When I first got Red over 6 years ago, it was not even possible to pick his feet.  I spent the first several months making sure he understood that I had personal boundaries - both in terms of my space and in terms of behaviors (such as biting, striking or kicking) that were not OK with me, and also working on his hoof handling using lots of praise and clicker training.  He's extremely smart and a fast learner and things came right pretty quickly.  He wasn't perfect for the trimmers I used at first, but rapidly got better - until the recent negative interactions with my ex-trimmer.  I suspect the trimmer yelling at and jerking on Pie was the last straw for Red, even more than how the trimmer was treating him.

When the trimmer got there, he asked to see each of my horses move - more about what he said below . . .

He treated my horses like persons, talking to them and including them in our conversation . . . what a delight!  Pie and Missy were relaxed, but Red . . .

You would think that the new trimmer and Red had been best friends for ever - the trimmer said (not entirely jokingly, I think) that he and Red knew each other from past lives.  The trimmer said that Red was extremely intelligent, was an old soul and had many stories to tell.  Red had to wait on cross ties for a half hour while Pie got his trim, which would normally drive Red crazy.  Amazingly enough, the trimmer would once in a while interrupt what he was doing with Pie, and walk back to Red and talk to him and stroke him.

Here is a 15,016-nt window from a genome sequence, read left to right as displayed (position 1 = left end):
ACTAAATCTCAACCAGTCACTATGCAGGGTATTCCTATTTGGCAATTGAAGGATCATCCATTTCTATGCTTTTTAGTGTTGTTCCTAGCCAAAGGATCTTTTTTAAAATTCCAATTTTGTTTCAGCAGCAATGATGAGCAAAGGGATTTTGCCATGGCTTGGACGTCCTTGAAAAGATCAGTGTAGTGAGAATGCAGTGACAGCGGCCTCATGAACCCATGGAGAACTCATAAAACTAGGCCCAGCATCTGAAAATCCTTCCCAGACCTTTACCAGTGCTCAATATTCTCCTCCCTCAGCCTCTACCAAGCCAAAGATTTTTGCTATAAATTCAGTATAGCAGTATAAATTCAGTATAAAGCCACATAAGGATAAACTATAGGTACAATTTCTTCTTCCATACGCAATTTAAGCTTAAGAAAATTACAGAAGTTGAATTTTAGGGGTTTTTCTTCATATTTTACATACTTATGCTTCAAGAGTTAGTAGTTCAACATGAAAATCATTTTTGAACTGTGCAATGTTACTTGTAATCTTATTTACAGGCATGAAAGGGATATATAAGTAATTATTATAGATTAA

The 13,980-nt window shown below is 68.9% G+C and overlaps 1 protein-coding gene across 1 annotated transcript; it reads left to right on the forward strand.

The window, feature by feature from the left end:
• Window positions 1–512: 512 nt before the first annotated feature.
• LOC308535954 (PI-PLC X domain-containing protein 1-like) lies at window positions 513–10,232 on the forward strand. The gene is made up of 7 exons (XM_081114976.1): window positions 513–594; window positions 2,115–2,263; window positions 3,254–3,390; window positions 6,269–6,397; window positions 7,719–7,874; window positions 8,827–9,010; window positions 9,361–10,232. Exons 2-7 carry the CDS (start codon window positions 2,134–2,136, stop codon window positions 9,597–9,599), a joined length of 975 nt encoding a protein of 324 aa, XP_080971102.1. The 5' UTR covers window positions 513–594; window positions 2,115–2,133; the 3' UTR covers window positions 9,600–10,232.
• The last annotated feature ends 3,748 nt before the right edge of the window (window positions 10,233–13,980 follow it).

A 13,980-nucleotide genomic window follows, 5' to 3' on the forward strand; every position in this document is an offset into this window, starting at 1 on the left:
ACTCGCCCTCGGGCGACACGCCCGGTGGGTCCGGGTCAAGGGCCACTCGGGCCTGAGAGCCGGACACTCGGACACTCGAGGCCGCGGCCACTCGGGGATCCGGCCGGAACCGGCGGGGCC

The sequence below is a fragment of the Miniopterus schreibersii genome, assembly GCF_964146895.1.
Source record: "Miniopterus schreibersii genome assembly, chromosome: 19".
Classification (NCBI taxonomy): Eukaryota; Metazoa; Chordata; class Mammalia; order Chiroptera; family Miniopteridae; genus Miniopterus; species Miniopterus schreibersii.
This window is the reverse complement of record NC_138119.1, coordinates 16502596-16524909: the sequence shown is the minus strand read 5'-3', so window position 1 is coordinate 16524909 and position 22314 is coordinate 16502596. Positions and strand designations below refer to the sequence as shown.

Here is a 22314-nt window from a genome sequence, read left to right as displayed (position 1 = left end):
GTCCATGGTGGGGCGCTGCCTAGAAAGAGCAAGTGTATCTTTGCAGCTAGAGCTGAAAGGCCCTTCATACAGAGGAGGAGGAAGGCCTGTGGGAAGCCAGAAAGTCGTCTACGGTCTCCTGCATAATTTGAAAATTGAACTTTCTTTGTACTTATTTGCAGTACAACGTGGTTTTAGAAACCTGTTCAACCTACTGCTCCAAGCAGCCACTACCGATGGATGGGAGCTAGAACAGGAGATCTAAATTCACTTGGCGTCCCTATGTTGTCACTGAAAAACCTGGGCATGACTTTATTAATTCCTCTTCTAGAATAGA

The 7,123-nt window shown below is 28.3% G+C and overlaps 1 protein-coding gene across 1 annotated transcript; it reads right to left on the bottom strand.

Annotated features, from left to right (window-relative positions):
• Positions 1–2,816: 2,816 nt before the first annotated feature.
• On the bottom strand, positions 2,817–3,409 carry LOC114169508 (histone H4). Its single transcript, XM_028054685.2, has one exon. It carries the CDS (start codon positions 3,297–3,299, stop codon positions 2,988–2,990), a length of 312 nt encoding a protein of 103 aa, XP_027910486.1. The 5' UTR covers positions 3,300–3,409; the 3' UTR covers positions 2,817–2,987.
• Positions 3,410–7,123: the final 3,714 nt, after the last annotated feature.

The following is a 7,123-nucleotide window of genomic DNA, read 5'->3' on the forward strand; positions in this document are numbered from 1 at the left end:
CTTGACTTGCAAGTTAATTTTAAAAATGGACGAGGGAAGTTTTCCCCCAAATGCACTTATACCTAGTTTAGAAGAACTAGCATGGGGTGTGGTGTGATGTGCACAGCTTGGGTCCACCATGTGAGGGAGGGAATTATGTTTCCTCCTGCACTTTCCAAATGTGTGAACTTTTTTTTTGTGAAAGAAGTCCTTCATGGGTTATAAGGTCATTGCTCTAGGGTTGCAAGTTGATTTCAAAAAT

Red's trim was a piece of cake - he stood quietly, with soft eyes, and was very cooperative.  The trimmer said that most of his issues with needing to have his legs put down from time to time (where the other trimmer would fight him) were pain-related.  Throughout the trim, Red licked and chewed, and I don't ever think I've seen a horse look happier.

Throughout the trims, the trimmer told me exactly what he was seeing and why he was doing what he did . . . more on the specifics of the trims and what I learned in the next post . . .